On the August 1988 issue of Trout and Salmon Alastair Gowans revealed his latest creation — the Ally’s Shrimp — to the salmon fishing world.

Little did he realise, then, what an impact it would have.

In his article Alastair wrote: “It is worth a try any time from late spring to late autumn, and fish have been taken on it from the Dee, Tay, Tummel, Tweed and Esks.” Since then the Ally’s Shrimp has probably taken fish from every salmon producing river in the world.

Alastair Gowans’s intention was to produce an illusion of something “shrimpy” and semitranslucent, like the creatures he had caught while on board a trawler fishing the Minch.

As with any fly (particularly a salmon fly) it is a fact that the more people who fish a particular pattern, the greater the number of fish that will be caught on it, but the Ally’s Shrimp does seem to be something special, and few fishers would admit to never having fished the fly at one time or another.

The original shown here has spawned a host of colour variants, perhaps the most successful among them the Yellow Ally’s Shrimp.

Hook To suit conditions Thread Red

Tail Small bunch of hot-orange bucktail

Rib Oval silver tinsel Body Rear half red

floss; front half black floss Underwing

Natural grey squirrel tail Overwing

Golden-pheasant tippets Beard hackle

Natural grey squirrel tail Hackle Long

hot-orange cock Head Red varnish

Ally's shrimp salmon fly
Ally's shrimp salmon fly
  1. Fix the hook in the vice and run the thread down to the bend. Wind on three or four turns of fine oval silver tinsel to form a tag. At the front of the tag catch in a long, thin bunch of orange bucktail.
  1. Wind the tying thread over the waste ends of the bucktail to form an even base for the body. Halfway along the shank catch in four inches of red floss.
Ally's shrimp salmon fly
Ally's shrimp salmon fly
  1. Wind the floss in close turns down to the base of the tail. Wind it back again to its catching-in point, forming a double layer that helps create a smooth effect.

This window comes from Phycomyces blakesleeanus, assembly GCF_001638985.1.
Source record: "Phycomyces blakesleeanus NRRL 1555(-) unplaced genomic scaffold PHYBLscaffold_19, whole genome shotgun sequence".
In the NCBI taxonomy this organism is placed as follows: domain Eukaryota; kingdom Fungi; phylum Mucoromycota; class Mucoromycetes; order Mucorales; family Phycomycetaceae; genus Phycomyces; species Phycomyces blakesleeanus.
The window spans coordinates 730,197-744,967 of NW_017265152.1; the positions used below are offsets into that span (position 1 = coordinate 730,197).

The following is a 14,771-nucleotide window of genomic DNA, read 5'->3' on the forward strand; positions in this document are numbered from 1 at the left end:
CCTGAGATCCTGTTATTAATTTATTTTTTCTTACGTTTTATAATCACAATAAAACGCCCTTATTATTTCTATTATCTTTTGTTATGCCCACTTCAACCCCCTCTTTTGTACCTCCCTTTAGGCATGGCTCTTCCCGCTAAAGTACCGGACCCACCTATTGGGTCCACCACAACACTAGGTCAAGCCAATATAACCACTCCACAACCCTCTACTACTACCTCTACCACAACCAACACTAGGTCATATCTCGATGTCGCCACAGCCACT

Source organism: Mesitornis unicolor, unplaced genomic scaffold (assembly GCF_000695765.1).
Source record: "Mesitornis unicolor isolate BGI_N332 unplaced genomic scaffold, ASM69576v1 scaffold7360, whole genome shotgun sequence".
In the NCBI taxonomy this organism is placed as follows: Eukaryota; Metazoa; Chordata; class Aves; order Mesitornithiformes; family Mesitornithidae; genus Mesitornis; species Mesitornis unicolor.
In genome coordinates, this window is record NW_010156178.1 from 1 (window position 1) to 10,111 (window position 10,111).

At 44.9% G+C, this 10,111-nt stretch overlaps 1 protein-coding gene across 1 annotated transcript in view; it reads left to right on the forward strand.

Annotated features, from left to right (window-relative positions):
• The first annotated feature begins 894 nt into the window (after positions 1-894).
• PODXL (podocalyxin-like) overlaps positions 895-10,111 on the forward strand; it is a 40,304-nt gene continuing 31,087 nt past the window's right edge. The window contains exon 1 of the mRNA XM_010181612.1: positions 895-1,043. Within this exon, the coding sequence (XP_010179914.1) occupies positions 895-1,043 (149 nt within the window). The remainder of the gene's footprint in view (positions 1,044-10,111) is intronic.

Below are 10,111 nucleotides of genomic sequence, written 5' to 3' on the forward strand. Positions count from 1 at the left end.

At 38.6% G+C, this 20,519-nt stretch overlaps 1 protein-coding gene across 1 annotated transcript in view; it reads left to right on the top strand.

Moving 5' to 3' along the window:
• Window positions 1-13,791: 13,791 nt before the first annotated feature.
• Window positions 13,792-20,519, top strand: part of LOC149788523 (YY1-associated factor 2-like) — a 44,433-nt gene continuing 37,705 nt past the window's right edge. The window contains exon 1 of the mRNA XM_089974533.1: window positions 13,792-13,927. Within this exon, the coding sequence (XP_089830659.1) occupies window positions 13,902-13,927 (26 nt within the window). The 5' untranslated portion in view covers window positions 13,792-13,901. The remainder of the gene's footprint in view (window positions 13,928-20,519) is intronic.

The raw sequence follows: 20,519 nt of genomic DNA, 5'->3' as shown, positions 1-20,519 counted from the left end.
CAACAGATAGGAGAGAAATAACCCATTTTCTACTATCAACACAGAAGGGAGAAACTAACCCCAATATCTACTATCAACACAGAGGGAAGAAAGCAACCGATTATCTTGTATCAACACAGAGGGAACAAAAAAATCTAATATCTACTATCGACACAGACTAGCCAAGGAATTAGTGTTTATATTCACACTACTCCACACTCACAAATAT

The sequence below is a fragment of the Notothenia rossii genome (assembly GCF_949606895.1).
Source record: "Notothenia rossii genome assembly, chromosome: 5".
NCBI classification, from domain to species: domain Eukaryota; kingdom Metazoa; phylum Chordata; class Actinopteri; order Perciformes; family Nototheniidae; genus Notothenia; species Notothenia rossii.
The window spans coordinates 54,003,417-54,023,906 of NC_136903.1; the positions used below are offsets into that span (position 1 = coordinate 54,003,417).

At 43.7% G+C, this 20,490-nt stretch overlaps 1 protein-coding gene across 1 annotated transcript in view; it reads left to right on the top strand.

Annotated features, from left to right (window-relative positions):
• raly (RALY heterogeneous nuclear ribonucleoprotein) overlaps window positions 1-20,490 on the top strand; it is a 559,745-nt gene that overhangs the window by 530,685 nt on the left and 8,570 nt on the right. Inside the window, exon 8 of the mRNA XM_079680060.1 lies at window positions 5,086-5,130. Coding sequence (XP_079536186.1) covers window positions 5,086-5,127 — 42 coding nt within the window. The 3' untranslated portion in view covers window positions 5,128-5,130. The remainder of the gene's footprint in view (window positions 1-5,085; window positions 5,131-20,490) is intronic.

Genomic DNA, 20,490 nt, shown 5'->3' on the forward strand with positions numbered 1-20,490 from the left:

1. Secure the loose end of the floss and remove the excess. Carry the thread up to a point just short of the eye and catch in a length of black floss.
Ally's shrimp salmon fly
Ally's shrimp salmon fly
  1. Wind the black floss down the shank until it meets the red floss body section. Take it back to its catching-in point to form the front body section.
  1. Secure the loose end of the black floss with thread and remove the excess. Take hold of the silver tinsel and wind it over the body in six evenly spaced turns.
Ally's shrimp salmon fly
Ally's shrimp salmon fly
  1. Rotate the jaws so that the hook is inverted and catch in a slim bunch of grey squirrel tail to form a beard hackle.
  1. Return the hook to its original position and catch in a second bunch of squirrel tail to form a wing.
Ally's shrimp salmon fly
Ally's shrimp salmon fly
  1. Take a medium-sized golden-pheasant tippet feather and remove the fibres from the base. Catch in the feather at the front of the wing so that it sits flat.
  1. Secure the GP feather in place and remove the waste ends. Now catch in a soft-fibred orange cock hackle by its base and wind on three or four full turns.
Ally's shrimp salmon fly
  1. Secure the loose end of the hackle and remove the excess. Stroke the hackle fibres back over the body and position with thread. Build a neat head and cast off with a whip finish.
Ally's shrimp salmon fly



The Ally’s Shrimp is such a versatile fly that it can be fished with confidence on rivers worldwide.


Perhaps at its most effective after the water has warmed up in late spring and early summer.


Fish it on floating, sink-tip and intermediate lines. In autumn’s colder water, an Ally’s Shrimp tied on a Waddington and fished on a full sinking line can be deadly.


Make sure the tail is about twice the length of the hook shank.